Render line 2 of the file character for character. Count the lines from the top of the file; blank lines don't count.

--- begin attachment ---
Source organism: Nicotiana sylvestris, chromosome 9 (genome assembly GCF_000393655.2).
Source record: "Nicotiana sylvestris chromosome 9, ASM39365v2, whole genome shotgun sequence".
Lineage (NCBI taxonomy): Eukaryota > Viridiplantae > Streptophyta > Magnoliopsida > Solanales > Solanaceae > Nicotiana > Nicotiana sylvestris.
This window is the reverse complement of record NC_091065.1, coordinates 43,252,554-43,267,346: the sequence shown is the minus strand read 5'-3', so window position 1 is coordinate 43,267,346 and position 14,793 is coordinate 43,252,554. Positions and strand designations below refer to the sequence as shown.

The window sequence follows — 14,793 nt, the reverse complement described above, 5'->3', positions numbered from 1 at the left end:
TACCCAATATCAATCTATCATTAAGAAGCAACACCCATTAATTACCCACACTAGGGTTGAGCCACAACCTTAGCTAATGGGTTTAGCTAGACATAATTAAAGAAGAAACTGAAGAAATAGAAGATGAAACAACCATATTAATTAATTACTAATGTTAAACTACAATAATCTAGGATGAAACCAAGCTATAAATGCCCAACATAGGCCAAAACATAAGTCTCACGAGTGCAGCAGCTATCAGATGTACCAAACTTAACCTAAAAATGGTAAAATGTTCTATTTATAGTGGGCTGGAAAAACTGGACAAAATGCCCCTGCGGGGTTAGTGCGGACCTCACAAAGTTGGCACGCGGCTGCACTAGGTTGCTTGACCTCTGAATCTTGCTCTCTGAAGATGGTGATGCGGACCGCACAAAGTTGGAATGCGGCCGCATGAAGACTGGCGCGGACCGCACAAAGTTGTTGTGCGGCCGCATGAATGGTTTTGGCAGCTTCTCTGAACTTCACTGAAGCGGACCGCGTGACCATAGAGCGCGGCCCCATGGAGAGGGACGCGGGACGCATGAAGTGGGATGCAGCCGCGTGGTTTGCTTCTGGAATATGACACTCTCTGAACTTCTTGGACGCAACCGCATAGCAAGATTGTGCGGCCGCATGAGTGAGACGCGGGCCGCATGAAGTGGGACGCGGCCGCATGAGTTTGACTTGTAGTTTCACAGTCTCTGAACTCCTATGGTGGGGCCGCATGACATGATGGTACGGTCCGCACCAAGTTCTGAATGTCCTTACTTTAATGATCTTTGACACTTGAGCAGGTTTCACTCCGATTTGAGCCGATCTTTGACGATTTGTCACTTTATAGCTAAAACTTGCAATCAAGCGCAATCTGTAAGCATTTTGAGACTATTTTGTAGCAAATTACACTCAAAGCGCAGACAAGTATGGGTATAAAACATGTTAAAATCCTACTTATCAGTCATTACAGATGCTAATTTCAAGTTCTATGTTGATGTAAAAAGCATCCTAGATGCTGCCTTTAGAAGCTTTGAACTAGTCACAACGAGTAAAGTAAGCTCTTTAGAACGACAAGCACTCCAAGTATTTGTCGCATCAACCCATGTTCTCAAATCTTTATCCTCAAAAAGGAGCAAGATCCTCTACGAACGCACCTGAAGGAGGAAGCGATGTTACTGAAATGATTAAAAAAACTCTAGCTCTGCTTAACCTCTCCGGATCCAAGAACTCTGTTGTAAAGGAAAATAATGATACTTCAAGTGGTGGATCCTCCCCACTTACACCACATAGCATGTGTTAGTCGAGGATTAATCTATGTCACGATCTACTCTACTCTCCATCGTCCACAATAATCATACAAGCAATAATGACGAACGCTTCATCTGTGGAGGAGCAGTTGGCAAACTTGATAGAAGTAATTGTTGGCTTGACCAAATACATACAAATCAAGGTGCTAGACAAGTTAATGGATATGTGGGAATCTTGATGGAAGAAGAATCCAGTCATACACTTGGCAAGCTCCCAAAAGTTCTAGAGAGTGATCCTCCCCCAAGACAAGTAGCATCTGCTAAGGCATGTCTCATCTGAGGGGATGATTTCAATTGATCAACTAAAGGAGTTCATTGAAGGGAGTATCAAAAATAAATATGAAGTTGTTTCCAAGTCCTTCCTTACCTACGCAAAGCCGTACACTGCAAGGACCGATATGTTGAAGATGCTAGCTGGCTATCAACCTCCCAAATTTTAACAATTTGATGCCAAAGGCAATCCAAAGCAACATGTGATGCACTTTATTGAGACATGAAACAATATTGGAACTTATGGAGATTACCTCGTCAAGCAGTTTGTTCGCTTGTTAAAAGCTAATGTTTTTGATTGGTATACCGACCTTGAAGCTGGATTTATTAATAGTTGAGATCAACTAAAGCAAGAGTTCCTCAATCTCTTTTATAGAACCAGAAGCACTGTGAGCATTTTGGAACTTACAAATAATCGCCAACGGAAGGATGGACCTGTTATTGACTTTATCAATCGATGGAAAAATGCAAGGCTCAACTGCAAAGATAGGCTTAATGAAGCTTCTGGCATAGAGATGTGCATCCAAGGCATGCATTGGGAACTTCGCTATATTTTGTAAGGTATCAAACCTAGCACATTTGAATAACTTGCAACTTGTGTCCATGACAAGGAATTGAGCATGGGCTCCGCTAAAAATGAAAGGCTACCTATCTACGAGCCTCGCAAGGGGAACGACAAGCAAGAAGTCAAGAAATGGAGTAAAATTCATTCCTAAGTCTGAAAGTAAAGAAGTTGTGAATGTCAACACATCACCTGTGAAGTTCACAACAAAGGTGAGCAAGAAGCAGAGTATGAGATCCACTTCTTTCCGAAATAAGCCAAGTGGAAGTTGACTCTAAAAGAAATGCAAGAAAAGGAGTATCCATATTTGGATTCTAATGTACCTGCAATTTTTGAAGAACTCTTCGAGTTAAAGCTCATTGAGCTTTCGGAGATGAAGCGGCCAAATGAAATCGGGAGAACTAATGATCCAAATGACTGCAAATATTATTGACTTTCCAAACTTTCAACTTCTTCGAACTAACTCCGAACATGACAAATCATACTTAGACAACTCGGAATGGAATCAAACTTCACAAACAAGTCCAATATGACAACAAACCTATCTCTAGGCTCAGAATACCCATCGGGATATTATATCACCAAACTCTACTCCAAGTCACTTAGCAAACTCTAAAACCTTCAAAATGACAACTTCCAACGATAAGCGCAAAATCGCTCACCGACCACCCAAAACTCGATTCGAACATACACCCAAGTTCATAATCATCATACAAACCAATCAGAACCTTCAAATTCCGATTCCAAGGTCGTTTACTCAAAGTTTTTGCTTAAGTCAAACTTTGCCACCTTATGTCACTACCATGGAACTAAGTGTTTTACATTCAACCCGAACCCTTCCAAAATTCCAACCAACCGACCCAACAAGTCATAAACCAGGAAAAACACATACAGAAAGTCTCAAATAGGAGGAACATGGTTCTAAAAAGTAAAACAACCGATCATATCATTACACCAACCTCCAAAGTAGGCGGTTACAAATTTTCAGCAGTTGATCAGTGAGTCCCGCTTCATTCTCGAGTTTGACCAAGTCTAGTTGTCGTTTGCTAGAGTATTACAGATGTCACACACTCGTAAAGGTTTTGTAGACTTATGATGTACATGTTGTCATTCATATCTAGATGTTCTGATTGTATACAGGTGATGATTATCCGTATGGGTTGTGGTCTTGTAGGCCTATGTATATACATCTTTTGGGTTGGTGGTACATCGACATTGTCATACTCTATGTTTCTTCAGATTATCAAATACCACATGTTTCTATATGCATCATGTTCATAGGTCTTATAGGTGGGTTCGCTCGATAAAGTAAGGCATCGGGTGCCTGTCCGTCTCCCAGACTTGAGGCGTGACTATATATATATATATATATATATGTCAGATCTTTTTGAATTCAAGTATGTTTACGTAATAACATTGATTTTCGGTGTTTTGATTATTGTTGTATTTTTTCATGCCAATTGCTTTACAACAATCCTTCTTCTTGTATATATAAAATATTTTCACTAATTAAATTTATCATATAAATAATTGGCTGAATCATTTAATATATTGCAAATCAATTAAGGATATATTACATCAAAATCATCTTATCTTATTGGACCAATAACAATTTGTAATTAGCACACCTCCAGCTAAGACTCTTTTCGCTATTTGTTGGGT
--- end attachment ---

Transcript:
Source record: "Nicotiana sylvestris chromosome 9, ASM39365v2, whole genome shotgun sequence".